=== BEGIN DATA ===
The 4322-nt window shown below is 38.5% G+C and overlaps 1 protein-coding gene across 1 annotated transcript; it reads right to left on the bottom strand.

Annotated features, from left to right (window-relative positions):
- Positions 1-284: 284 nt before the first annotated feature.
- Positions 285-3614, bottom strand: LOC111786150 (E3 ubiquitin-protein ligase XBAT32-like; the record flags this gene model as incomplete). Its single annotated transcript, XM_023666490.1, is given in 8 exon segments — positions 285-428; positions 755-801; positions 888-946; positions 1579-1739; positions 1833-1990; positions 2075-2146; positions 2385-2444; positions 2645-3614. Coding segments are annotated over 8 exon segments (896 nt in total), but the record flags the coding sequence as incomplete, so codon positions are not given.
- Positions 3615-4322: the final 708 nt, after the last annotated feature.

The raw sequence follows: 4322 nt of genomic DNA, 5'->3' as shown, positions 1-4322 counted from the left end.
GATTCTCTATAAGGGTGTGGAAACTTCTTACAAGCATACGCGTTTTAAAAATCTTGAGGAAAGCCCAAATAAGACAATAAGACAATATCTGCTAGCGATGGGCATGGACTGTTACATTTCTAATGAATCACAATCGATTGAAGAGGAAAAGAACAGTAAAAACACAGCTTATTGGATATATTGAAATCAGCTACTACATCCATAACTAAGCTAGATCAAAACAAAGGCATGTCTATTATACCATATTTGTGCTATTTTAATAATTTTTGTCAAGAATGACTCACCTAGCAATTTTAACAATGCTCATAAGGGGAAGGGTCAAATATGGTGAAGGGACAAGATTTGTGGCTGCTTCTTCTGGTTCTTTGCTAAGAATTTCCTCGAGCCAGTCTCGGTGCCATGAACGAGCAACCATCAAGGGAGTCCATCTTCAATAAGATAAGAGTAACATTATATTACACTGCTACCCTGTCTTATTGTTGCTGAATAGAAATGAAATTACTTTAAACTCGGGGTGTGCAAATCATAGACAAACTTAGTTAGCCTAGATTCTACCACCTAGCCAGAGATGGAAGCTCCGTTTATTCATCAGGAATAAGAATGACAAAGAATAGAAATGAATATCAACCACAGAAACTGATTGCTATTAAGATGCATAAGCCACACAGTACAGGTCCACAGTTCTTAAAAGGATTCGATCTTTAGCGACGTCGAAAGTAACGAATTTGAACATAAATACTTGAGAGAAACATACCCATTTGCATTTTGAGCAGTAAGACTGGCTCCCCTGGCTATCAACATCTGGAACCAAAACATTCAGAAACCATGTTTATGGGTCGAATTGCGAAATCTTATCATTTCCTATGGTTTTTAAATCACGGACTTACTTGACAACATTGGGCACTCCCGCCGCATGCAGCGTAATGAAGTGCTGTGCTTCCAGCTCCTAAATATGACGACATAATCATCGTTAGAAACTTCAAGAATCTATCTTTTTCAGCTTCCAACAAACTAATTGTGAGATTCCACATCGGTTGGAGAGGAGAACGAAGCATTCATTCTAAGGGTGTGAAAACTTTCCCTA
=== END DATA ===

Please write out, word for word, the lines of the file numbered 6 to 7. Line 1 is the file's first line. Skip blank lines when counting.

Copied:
The raw sequence follows: 4322 nt of genomic DNA, 5'->3' as shown, positions 1-4322 counted from the left end.
GATTCTCTATAAGGGTGTGGAAACTTCTTACAAGCATACGCGTTTTAAAAATCTTGAGGAAAGCCCAAATAAGACAATAAGACAATATCTGCTAGCGATGGGCATGGACTGTTACATTTCTAATGAATCACAATCGATTGAAGAGGAAAAGAACAGTAAAAACACAGCTTATTGGATATATTGAAATCAGCTACTACATCCATAACTAAGCTAGATCAAAACAAAGGCATGTCTATTATACCATATTTGTGCTATTTTAATAATTTTTGTCAAGAATGACTCACCTAGCAATTTTAACAATGCTCATAAGGGGAAGGGTCAAATATGGTGAAGGGACAAGATTTGTGGCTGCTTCTTCTGGTTCTTTGCTAAGAATTTCCTCGAGCCAGTCTCGGTGCCATGAACGAGCAACCATCAAGGGAGTCCATCTTCAATAAGATAAGAGTAACATTATATTACACTGCTACCCTGTCTTATTGTTGCTGAATAGAAATGAAATTACTTTAAACTCGGGGTGTGCAAATCATAGACAAACTTAGTTAGCCTAGATTCTACCACCTAGCCAGAGATGGAAGCTCCGTTTATTCATCAGGAATAAGAATGACAAAGAATAGAAATGAATATCAACCACAGAAACTGATTGCTATTAAGATGCATAAGCCACACAGTACAGGTCCACAGTTCTTAAAAGGATTCGATCTTTAGCGACGTCGAAAGTAACGAATTTGAACATAAATACTTGAGAGAAACATACCCATTTGCATTTTGAGCAGTAAGACTGGCTCCCCTGGCTATCAACATCTGGAACCAAAACATTCAGAAACCATGTTTATGGGTCGAATTGCGAAATCTTATCATTTCCTATGGTTTTTAAATCACGGACTTACTTGACAACATTGGGCACTCCCGCCGCATGCAGCGTAATGAAGTGCTGTGCTTCCAGCTCCTAAATATGACGACATAATCATCGTTAGAAACTTCAAGAATCTATCTTTTTCAGCTTCCAACAAACTAATTGTGAGATTCCACATCGGTTGGAGAGGAGAACGAAGCATTCATTCTAAGGGTGTGAAAACTTTCCCTA